RET-positive cancer is a type of cancer caused by a mutation or abnormal re-arrangement of the RET gene, which codes for a cell membrane receptor and member of the tyrosine protein kinase family of proteins. This leads to abnormal activation of the cell membrane receptor, basically resulting in the “on-off” switch to get stuck in the “on” position and causing these abnormal cells to multiply and spread - thereby “driving” the cancer growth.
Testing the cancer by sending a tissue sample from a tumor, or by sending a blood sample for a circulating ‘cell free DNA’ (cf DNA) blood test to a laboratory, to check for specific genetic changes is the only way to detect cancer drivers like RET. If the test result is positive for a RET mutation or abnormal rearrangement of the RET gene, this information can help to identify treatment and clinical research options.
RET driver mutations occur most commonly in Lung cancer and in several types of inherited and sporadic thyroid cancers, but RET gene mutations can also be seen in small numbers of patients with paraganglioma, ovarian and breast, pancreatic, bladder and colorectal cancers, among others.(1,2)
Abnormal re-arrangement or abnormal fusion of the RET gene occurs in 1-2% of all lung adenocarcinomas (also called Non-small cell lung cancer, or NSCLC). Although this is a small percentage of overall lung cancer cases, given that lung cancer is the number one cause of cancer related deaths and that around 1.8 million new lung cancer cases are reported annually worldwide, the number of new RET positive lung cancer patients diagnosed each year is still considerable - about 20,000-30,000 people yearly.
Overall, NSCLC is more common among women, and RET fusions associated with NSCLC are more prevalent in younger patients who have never or rarely smoked.(3) The most frequent abnormal RET fusion partner genes in NSCLC are RET-KIF5B followed by RET-CCDC6, though at least 30 fusion partner genes have been identified to date(4). The significance of these fusion variants in terms of overall prognosis remains unclear.
©LUNGevity Foundation. Used with permission.
Those more likely to have RET positive lung cancer are:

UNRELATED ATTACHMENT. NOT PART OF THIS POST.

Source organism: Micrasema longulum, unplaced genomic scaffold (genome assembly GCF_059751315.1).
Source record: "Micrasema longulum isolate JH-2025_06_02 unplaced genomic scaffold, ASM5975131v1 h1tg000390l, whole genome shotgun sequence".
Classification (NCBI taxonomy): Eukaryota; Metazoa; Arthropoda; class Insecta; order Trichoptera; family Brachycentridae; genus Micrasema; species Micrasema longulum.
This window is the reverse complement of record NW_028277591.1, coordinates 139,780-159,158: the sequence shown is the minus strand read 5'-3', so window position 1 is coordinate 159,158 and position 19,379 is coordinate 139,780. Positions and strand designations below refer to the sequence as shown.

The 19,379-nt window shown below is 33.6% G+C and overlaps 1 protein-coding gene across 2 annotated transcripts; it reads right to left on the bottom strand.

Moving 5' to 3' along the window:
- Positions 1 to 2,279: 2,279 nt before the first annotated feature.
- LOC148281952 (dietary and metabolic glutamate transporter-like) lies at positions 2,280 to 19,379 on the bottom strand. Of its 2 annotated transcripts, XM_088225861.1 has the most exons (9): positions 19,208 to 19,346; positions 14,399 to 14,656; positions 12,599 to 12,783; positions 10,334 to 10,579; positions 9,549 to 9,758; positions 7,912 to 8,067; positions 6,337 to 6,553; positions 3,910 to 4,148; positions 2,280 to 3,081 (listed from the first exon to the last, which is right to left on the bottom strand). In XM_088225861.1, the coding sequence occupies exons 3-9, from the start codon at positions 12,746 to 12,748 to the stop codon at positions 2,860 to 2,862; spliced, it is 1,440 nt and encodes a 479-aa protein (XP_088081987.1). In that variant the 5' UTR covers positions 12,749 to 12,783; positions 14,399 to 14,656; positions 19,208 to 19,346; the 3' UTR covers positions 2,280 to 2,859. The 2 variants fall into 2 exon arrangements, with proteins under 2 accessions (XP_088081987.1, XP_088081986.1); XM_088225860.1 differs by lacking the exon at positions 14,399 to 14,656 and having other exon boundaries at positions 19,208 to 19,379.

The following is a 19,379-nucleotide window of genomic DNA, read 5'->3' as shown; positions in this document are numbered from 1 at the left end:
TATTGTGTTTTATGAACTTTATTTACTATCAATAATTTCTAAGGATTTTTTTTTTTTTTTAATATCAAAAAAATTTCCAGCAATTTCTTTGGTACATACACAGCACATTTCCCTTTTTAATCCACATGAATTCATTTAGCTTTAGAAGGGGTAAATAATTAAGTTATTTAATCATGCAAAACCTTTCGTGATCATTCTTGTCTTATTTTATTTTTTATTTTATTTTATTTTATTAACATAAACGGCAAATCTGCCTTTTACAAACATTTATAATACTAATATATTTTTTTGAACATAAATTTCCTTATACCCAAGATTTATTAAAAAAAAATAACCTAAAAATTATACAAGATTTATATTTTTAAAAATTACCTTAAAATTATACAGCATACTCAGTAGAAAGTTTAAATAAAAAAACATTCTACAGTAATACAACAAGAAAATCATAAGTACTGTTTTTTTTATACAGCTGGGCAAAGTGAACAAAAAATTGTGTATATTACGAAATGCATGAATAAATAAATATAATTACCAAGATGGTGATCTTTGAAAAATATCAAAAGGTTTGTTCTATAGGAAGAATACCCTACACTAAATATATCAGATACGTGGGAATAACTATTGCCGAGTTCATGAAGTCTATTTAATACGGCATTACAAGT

- Never Smokers
- Women more commonly than men
NSCLC or lung adenocarcinoma is more common in women overall, and RET fusions associated with NSCLC are more prevalent in younger patients who have never or rarely smoked. Abnormal fusion of the RET gene occurs in 1-2% of all lung adenocarcinomas, which is about 30,000 people annually.
1. Kato S, Subbiah V, Marchlik E, Elkin SK, Carter JL, Kurzrock R. RET aberrations in diverse cancers: next-generation sequencing of 4,871 patients. Clin Cancer Res. 2017;23(8):1988-1997. doi:10.1158/1078-0432.CCR-16-1679
2. Li AY, McCusker MG, Russo A, et al. RET fusions in solid tumors. Cancer Treat Rev. 2019;81:101911. doi:10.1016/j.ctrv.2019.101911
3. Subbiah V, Yang D, Velcheti V, Drilon A, Meric-Bernstam F. State-of-the-art strategies for targeting RET-dependent cancers. J Clin Oncol. 2020;38(11):1209-1221. doi:10.1200/JCO.19.02551
4. Mulligan LM. GDNF and the RET receptor in cancer: new insights and therapeutic potential. Front Physiol. 2019;9:1873. doi:10.3389/fphys.2018.01873
RET positive Thyroid Cancer
Papillary thyroid carcinoma is the most frequent thyroid cancer overall and can be seen with exposure to ionizing radiation. (1) RET rearrangements have been reported in approximately 20% of papillary thyroid cancers, with abnormal fusions between RET and CCDC6 or NCOA4 genes seen most commonly. (2) Although medullary thyroid carcinoma represents 5-10% of all thyroid cancers, activating RET gene abnormalities occur in over 90% of hereditary and approximately 40%-60% of sporadic medullary thyroid carcinoma cases. (3) In contrast to the RET fusion alterations found in Papillary thyroid carcinoma, the RET abnormalities found in Medullary Thyroid Carcinoma are primarily activating point mutations.
The typical age of presentation of sporadic Medullary Thyroid Cancer is in the fifth or sixth decade, and slightly more common in women. In contrast, familial and inherited cases of Medullary Thyroid Cancer usually present in those younger than age 20.(4) The identification of RET mutations is relevant to the early diagnosis of hereditary Medullary Thyroid Cancer, and the prognosis of sporadic Medullary Thyroid Cancer.
The role of the RET re-arrangements in Papillary Thyroid Cancer is less relevant but still important in patient management, particularly for deciding if or when a targeted therapy should be initiated. (5)
More information about Thyroid Cancers of all types and a comprehensive list of resources can be found at ThyCa.org.
1. Nikiforov YE, Nikiforova MN. Molecular genetics and diagnosis of thyroid cancer. Nat Rev Endocrinol. 2011; 7: 569–580
2. Gautschi Oliver, Rich TA, Reckamp KL et al. Analysis of Cell-Free DNA from 32,989 Advanced Cancers Reveals Novel Co-occuring Activating RET Alterations and Oncogenic Signaling Pathway Aberrations. Clinical Cancer Research Clin Cancer Res October 1 2019 (25) (19) 5832-5842
3. Chu Ying-Hsia, Lloyd Ricardo V. Medullary Thyroid Carcinoma: Recent Advances Including MicroRNA Expression. Endocr Pathol. 2016 Dec;27(4):312-324)
4. Sippel Rebecca S, Chen Herbert, Roy Madhuchhanda. Current Understanding and Management of Medullary Thyroid Cancer. Sept 2013;18(10):1093-1100
5. Romei Cristina, Ciampi Raffaele, Elisei Rossella. A comprehensive overview of the role of the RET proto-oncogene in thyroid carcinoma. Nat Rev Endocrinol. 2016 Apr;12(4):192-202.